Warning: spoiler alert down at the bottom, in which I give away something in regards the book’s ending.
Ed Kennedy is a young man in an unnamed town in Australia: he works for Vacant Taxis, rents a shack within walking distance of work–after driving all day, who’d want to drive more?–and he spends his free time playing cards with his friends and drinking coffee with his dog, Doorman, which is nearly as old as he. His father died a year ago, his mother calls only to yell at him for things he’s forgotten to do for her. Life seems aimless and pointless, though not entirely unhappy as the book opens–well, what’s a novel without drama? The book begins with Ed and two of his friends/co-workers face down on the floor of a bank as it’s being held up by an incompetent thief. As the thief attempts to start Marv’s recalcitrant car, Ed is inspired to hold him at gunpoint (the thief having dropped his revolver by the door). This attracts the notice of the police nearby issuing tickets, which in turn attracts the notice of the media for Ed’s selfless deed. Ed suffers the attention of the media in the hopes that he will soon be able to return to slacker anonymity: his fares, his dog, his card games…
This is not to be. Shortly after the reverse holdup, Ed gets an Ace of Diamonds with three addresses and times listed on it. No explanation. No name or other identifying information. Not even a hint about what Ed is supposed to do. The normal reaction would probably be to toss this away and forget about it, but Ed’s curiosity is piqued: he goes to the addresses at the times on the card to figure out what’s going on. One involves a man abusing his wife and child, one house has only a lonely and confused old woman, one has a girl running in her bare feet; what is Ed to do? He watches them for several days, pondering, and finally though simply watching them realizes what he wants to do: end the abuse, befriend the old woman, compliment the girl. And so he does: he scares the man at gunpoint (though does not shoot him), allows the old woman to believe he’s her husband come home (though never claims to be the husband) and suggest the girl run barefoot at her track meets so she can take the same joy in that workout as she does her early morning runs.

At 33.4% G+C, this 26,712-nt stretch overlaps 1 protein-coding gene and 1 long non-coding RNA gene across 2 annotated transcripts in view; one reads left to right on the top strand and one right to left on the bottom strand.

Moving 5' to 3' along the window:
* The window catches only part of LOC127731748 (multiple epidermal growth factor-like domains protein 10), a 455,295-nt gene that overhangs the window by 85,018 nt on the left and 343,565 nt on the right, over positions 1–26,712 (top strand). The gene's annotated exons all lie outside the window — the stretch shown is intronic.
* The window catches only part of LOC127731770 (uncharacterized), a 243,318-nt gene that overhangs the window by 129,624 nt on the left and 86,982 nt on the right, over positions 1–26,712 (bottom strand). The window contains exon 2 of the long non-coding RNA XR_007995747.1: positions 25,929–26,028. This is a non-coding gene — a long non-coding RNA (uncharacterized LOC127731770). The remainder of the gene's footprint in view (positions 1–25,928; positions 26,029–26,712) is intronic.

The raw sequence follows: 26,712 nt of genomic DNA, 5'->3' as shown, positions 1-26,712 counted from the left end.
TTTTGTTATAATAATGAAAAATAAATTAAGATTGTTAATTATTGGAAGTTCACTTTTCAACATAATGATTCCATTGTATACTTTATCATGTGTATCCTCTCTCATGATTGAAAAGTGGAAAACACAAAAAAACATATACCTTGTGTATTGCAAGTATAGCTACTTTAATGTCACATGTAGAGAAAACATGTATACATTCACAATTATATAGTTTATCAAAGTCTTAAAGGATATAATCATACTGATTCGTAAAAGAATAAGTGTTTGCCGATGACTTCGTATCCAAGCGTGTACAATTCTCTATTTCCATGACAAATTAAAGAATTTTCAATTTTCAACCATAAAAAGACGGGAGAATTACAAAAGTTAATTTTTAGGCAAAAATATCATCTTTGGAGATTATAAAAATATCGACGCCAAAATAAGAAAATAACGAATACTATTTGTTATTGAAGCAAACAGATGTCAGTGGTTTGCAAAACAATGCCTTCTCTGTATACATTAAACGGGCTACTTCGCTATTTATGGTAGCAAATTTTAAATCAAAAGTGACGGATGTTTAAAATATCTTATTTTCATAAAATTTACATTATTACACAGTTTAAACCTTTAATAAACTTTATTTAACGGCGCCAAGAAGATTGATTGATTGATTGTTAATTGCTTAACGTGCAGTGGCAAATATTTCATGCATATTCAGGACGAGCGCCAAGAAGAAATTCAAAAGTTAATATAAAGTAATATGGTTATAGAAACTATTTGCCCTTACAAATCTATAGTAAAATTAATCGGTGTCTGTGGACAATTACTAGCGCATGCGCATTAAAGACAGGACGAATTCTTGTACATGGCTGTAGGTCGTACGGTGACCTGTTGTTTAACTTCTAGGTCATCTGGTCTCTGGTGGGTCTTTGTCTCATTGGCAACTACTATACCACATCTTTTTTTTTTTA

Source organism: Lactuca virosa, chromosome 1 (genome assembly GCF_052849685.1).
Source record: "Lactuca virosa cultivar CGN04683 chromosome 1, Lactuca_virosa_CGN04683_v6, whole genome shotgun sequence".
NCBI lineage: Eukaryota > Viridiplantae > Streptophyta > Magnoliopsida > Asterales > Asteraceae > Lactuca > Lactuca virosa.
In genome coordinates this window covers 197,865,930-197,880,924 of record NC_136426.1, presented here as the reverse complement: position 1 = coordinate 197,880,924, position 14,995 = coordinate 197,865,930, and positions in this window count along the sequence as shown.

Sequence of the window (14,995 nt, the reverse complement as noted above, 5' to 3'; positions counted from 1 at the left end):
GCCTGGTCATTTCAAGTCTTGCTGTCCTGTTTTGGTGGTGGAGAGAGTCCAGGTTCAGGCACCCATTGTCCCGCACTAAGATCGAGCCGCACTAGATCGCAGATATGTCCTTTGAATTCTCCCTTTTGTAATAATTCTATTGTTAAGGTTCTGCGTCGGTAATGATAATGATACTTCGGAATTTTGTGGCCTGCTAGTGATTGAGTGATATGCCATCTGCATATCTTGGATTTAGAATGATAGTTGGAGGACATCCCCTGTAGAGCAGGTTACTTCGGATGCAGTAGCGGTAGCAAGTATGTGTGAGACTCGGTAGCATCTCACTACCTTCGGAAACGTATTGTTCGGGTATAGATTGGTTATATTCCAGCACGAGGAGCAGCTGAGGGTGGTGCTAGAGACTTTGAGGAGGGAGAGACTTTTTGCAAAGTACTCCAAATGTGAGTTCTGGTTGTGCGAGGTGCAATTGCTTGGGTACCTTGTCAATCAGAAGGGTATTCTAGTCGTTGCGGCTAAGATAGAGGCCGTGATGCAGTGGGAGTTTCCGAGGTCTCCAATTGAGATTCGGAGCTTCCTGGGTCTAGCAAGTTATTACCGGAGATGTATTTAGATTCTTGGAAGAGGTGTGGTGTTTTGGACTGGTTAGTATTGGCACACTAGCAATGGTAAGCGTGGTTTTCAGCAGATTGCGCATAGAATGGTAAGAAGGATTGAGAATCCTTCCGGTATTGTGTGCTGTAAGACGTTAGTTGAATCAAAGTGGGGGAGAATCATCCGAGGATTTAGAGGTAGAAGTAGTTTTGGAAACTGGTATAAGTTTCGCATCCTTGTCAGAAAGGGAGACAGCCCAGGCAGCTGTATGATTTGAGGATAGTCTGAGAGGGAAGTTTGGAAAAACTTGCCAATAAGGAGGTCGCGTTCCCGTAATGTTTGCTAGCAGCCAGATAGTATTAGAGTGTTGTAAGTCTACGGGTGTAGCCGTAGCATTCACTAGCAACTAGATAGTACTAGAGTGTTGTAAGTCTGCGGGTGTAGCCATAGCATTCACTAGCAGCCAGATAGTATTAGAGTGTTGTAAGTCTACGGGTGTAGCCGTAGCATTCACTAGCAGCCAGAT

Three more Aces come, with equally perplexing yet ultimately rewarding tasks–twelve in all. As the book draws to a close, Ed wonders, as many of us would, who is doing this and whether they’ll reveal themselves to him. As he works through the tasks, he gradually climbs out of the belief that he’s a nothing loser, fated to simply drift through life with no goals or ambitions, and less purpose.
While I loved the book, some of the elements make me think I should include a parental advisory along with the recommendation. I Am the Messenger is a YA book in the same sense as The Book Thief: both protagonists are in their teens, true, but there are a few issues that will turn off kids who don’t like reading and parents who wish to protect their children from the ills of the world. For starters, the writing style is a bit more difficult than most of the teen books I’ve read recently–closer to free verse than prose. There is “mature content” in both books–while The Book Thief is set against Munich during World War II, I Am the Messenger has adult language and situations ranging from spouse abuse to robbery. Now, I would not hesitate to suggest it to kids who do love reading, but rather, I might suggest to certain parents that they read the book before giving it to their children…which, oddly enough, does work out to be a compliment for Zusak. There are a lot of books geared for tweens and teens which read like an Uncle Wiggly story. This isn’t one of them.
There is a twist ending, if that’s the correct term, in which Zusak inserts the ‘author’ (I’m assuming it’s Zusak himself, but he doesn’t specify) into the penultimate scene, in which Ed meets his creator. Meta-fiction, if you will. I liked it after about the third reading, but can understand how so many of the readers felt that Zuskas couldn’t figure out how to come up with a “proper” ending.
As for what to recommend next, I’m not quite sure, but would welcome suggestions. Jostein Gaarder’s Sophie’s World might do for readers that liked the twist ending in which fiction and reality meet, though in that case, I’d consider it quite all right to skim the philosophy lessons–they get old fast. Jasper Fforde’s Thursday Next books spend a great deal more time combining fictional and “real” characters,; though I’d recommend them, I’m not sure how readers who liked the more somber tone of Zusak’s novels would like Fforde’s rather fluffy comedy.